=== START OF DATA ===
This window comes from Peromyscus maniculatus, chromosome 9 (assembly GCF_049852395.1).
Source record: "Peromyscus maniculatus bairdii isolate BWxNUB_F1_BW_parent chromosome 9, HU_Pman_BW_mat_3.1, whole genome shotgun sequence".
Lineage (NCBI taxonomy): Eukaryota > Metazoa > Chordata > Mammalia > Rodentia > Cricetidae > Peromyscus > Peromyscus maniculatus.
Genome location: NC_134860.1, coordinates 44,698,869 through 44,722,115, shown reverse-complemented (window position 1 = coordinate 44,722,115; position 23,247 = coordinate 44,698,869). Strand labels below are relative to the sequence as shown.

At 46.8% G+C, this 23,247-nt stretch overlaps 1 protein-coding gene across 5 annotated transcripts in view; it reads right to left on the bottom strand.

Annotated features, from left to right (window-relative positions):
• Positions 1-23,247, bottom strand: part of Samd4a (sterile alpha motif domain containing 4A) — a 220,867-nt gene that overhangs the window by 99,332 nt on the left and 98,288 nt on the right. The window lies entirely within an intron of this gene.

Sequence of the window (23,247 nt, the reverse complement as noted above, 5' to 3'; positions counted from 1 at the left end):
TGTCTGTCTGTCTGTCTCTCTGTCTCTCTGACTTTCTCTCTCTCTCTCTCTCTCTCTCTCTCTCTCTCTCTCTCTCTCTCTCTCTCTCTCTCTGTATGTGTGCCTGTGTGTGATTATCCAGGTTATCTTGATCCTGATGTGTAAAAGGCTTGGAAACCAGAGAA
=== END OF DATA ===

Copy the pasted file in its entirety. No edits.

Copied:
This window comes from Peromyscus maniculatus, chromosome 9 (assembly GCF_049852395.1).
Source record: "Peromyscus maniculatus bairdii isolate BWxNUB_F1_BW_parent chromosome 9, HU_Pman_BW_mat_3.1, whole genome shotgun sequence".
Lineage (NCBI taxonomy): Eukaryota > Metazoa > Chordata > Mammalia > Rodentia > Cricetidae > Peromyscus > Peromyscus maniculatus.
Genome location: NC_134860.1, coordinates 44,698,869 through 44,722,115, shown reverse-complemented (window position 1 = coordinate 44,722,115; position 23,247 = coordinate 44,698,869). Strand labels below are relative to the sequence as shown.

At 46.8% G+C, this 23,247-nt stretch overlaps 1 protein-coding gene across 5 annotated transcripts in view; it reads right to left on the bottom strand.

Annotated features, from left to right (window-relative positions):
• Positions 1-23,247, bottom strand: part of Samd4a (sterile alpha motif domain containing 4A) — a 220,867-nt gene that overhangs the window by 99,332 nt on the left and 98,288 nt on the right. The window lies entirely within an intron of this gene.

Sequence of the window (23,247 nt, the reverse complement as noted above, 5' to 3'; positions counted from 1 at the left end):
TGTCTGTCTGTCTGTCTCTCTGTCTCTCTGACTTTCTCTCTCTCTCTCTCTCTCTCTCTCTCTCTCTCTCTCTCTCTCTCTCTCTCTCTCTCTGTATGTGTGCCTGTGTGTGATTATCCAGGTTATCTTGATCCTGATGTGTAAAAGGCTTGGAAACCAGAGAA